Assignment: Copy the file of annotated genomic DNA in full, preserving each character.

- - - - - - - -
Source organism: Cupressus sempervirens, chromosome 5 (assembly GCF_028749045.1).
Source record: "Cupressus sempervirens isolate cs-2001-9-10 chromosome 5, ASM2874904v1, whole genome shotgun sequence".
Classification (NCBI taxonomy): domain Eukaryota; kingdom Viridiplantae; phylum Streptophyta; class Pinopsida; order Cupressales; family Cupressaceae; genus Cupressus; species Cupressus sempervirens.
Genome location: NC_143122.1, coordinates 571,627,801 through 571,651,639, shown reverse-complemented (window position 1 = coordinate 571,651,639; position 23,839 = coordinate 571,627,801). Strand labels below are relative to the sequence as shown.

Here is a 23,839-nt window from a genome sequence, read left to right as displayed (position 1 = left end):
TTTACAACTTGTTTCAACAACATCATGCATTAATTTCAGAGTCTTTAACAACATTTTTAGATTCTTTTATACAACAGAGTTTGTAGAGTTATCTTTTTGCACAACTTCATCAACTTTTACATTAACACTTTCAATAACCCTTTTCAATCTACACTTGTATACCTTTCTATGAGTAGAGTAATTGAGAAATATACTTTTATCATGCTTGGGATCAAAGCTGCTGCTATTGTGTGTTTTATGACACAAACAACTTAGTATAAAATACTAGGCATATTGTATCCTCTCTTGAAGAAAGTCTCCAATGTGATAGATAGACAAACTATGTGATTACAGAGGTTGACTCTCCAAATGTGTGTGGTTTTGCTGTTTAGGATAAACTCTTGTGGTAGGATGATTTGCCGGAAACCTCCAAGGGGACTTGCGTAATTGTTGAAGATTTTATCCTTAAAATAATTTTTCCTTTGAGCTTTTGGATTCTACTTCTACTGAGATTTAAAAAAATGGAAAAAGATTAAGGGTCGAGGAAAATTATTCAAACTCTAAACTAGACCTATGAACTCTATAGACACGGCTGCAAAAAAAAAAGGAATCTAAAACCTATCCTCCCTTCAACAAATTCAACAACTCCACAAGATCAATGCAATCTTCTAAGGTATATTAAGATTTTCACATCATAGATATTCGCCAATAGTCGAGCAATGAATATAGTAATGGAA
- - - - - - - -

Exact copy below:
Source organism: Cupressus sempervirens, chromosome 5 (assembly GCF_028749045.1).
Source record: "Cupressus sempervirens isolate cs-2001-9-10 chromosome 5, ASM2874904v1, whole genome shotgun sequence".
Classification (NCBI taxonomy): domain Eukaryota; kingdom Viridiplantae; phylum Streptophyta; class Pinopsida; order Cupressales; family Cupressaceae; genus Cupressus; species Cupressus sempervirens.
Genome location: NC_143122.1, coordinates 571,627,801 through 571,651,639, shown reverse-complemented (window position 1 = coordinate 571,651,639; position 23,839 = coordinate 571,627,801). Strand labels below are relative to the sequence as shown.

Here is a 23,839-nt window from a genome sequence, read left to right as displayed (position 1 = left end):
TTTACAACTTGTTTCAACAACATCATGCATTAATTTCAGAGTCTTTAACAACATTTTTAGATTCTTTTATACAACAGAGTTTGTAGAGTTATCTTTTTGCACAACTTCATCAACTTTTACATTAACACTTTCAATAACCCTTTTCAATCTACACTTGTATACCTTTCTATGAGTAGAGTAATTGAGAAATATACTTTTATCATGCTTGGGATCAAAGCTGCTGCTATTGTGTGTTTTATGACACAAACAACTTAGTATAAAATACTAGGCATATTGTATCCTCTCTTGAAGAAAGTCTCCAATGTGATAGATAGACAAACTATGTGATTACAGAGGTTGACTCTCCAAATGTGTGTGGTTTTGCTGTTTAGGATAAACTCTTGTGGTAGGATGATTTGCCGGAAACCTCCAAGGGGACTTGCGTAATTGTTGAAGATTTTATCCTTAAAATAATTTTTCCTTTGAGCTTTTGGATTCTACTTCTACTGAGATTTAAAAAAATGGAAAAAGATTAAGGGTCGAGGAAAATTATTCAAACTCTAAACTAGACCTATGAACTCTATAGACACGGCTGCAAAAAAAAAAGGAATCTAAAACCTATCCTCCCTTCAACAAATTCAACAACTCCACAAGATCAATGCAATCTTCTAAGGTATATTAAGATTTTCACATCATAGATATTCGCCAATAGTCGAGCAATGAATATAGTAATGGAA